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One of the most important ways to keep your baby safe is to follow the rules of safe sleep.
Narrator: Your newborn will spend a lot of time sleeping – 16 to 18 hours a day – in short stretches. Newborns can fall asleep almost anywhere: in your arms, on a changing table, in the car, even during bath time.
But no matter when or where your baby sleeps, you'll want to make sure he's safe. Suffocation, entrapment, strangulation, and SIDS (or sudden infant death syndrome) are all risks for sleeping newborns.
Midwife Miriam Maldonado teaches parents about safe sleeping practices.
Midwife Miriam Maldonado: You put your baby completely flat on their back, with no blankets or any toys in the crib.
Narrator: Many newborns sleep best when swaddled. This is safe – as long as you swaddle your baby securely so the blanket doesn't come loose. You stop swaddling once your baby can break free or roll over.
Put your baby to sleep on his back to reduce the risk of SIDS. It's the leading cause of death among babies one month to 1 year old.
Don't place rolled blankets, a sleep positioner, or other objects in the crib to keep your baby on his back. If your newborn rolls to his side or tummy by himself, it's okay – as long as you originally put him down on his back.
Use a firm, flat mattress with a fitted sheet for your crib or bassinet, and no crib bumpers, blankets, pillows, or toys.
Make the room a comfortable temperature, so your baby's not too warm: Between 65 and 72 degrees Fahrenheit if it's cold outside, or between 75 and 78 degrees if it's warm outside.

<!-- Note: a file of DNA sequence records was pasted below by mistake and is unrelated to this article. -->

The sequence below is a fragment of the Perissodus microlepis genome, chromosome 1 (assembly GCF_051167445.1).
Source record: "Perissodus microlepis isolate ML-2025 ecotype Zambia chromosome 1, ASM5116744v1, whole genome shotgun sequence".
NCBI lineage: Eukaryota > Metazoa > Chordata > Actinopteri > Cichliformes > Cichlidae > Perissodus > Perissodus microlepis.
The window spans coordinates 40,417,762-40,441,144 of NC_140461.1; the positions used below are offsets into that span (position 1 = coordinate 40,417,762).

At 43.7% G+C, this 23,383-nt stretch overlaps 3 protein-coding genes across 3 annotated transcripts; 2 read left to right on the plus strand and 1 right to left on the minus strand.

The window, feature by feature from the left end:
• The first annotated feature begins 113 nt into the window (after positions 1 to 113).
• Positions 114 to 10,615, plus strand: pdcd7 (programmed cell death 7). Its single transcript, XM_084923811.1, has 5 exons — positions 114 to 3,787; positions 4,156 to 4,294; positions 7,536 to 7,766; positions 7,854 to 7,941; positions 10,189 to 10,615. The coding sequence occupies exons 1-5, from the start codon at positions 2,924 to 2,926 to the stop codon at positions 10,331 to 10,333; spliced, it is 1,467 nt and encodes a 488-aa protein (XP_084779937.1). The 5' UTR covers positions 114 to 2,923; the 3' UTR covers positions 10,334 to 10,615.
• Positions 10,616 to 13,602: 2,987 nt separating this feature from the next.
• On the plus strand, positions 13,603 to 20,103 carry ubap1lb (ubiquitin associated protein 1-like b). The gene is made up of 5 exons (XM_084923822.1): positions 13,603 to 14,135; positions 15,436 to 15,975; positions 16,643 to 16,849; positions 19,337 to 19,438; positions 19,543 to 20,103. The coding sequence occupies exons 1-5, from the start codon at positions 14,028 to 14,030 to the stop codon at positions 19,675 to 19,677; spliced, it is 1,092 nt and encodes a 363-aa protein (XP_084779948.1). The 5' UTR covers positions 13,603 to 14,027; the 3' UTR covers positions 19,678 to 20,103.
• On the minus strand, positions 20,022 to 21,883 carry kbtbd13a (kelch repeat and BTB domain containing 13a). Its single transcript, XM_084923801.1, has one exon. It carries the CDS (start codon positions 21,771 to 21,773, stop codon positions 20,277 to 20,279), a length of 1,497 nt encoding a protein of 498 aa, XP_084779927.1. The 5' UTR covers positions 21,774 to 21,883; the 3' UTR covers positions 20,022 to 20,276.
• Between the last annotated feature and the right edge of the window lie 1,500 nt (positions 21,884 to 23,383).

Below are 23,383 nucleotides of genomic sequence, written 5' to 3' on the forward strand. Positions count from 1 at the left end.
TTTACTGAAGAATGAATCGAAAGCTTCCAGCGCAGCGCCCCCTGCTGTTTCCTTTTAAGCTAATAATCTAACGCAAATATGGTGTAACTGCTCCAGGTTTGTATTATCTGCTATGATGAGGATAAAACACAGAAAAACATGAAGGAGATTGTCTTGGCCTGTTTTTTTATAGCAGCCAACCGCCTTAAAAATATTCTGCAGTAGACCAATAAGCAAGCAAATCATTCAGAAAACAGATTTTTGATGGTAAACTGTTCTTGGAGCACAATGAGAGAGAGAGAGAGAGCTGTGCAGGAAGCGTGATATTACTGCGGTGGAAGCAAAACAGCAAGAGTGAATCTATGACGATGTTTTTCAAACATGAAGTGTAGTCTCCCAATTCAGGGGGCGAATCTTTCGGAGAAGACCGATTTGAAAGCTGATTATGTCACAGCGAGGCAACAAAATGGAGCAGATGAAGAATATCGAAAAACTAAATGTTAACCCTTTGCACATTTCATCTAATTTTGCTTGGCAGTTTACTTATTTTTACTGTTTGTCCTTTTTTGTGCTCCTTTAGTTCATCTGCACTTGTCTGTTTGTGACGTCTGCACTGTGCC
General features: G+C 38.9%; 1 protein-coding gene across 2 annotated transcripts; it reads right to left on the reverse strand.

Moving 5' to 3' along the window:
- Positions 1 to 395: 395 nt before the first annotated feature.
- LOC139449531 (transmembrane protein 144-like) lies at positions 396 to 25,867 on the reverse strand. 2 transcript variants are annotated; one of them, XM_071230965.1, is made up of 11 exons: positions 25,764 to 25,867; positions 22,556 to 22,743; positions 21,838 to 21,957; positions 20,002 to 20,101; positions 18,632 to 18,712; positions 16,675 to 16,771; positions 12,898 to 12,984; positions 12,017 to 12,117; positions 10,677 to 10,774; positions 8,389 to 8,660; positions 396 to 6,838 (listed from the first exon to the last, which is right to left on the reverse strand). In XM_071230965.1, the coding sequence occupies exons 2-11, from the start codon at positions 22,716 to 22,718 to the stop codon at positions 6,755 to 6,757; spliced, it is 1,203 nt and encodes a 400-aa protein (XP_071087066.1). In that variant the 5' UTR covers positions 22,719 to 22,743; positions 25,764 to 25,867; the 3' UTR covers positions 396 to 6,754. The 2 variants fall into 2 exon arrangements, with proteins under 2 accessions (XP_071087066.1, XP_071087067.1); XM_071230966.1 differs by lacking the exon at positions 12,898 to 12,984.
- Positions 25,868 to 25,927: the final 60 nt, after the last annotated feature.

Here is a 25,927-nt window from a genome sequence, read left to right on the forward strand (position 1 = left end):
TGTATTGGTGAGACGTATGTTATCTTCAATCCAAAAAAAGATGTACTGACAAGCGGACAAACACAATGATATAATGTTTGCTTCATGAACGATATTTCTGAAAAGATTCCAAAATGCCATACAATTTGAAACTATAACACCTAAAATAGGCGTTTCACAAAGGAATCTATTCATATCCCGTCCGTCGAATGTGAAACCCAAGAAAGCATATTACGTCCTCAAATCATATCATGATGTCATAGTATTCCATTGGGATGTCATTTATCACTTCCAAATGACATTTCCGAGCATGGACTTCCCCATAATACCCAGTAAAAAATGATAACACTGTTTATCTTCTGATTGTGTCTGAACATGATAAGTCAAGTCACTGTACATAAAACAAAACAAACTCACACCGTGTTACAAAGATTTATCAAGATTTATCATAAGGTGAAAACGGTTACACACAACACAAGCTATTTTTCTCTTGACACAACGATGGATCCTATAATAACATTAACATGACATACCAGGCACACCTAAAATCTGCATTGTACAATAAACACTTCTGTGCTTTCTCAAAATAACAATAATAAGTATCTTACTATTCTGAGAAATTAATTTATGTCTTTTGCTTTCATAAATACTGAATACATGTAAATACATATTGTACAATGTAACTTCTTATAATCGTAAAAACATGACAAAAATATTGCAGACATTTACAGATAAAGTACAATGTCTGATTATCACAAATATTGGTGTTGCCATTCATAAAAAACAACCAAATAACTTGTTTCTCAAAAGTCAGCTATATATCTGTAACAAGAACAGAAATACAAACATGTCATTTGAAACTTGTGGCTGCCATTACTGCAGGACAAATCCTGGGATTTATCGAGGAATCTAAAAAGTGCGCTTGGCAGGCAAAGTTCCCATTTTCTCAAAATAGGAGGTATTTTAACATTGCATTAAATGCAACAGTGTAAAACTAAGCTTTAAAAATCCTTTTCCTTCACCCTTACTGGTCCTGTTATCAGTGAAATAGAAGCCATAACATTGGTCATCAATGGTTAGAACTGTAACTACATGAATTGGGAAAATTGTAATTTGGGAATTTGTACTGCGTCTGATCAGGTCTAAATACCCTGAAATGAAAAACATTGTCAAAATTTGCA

Your baby doesn't need a lot of layers. A good rule of thumb is to dress him in the amount of clothing you'd need to be comfortable, then add one layer.
If you think your baby needs a blanket, try a wearable one. These can't cover your baby's face. Some have flaps you can fold over to swaddle your baby's arms.
Consider offering your baby a pacifier at sleep time. Studies show a lower risk of SIDS among babies under 1 who use a pacifier while sleeping. You don't need to force your baby to use a pacifier if he doesn't like it, and there's no need to reinsert it if it falls out when your baby's sleeping.
Place your baby's crib, cosleeper, bassinet, or play yard in your room near your bed. Studies show that sharing a room, but not a bed, may lower your baby's risk of SIDS significantly.
Never smoke near your baby or allow others to do so. This increases the risk of SIDS.
Breastfeeding and following the recommended vaccine schedule also reduce the risk of SIDS.
Your newborn may love sleeping in other places, like a baby seat, car seat, swing, or baby carrier. If so, ask your baby's doctor about precautions you can take to make this safer.
Once your newborn is sleeping safe and sound, relax and enjoy! There are few things as beautiful as your sleeping baby.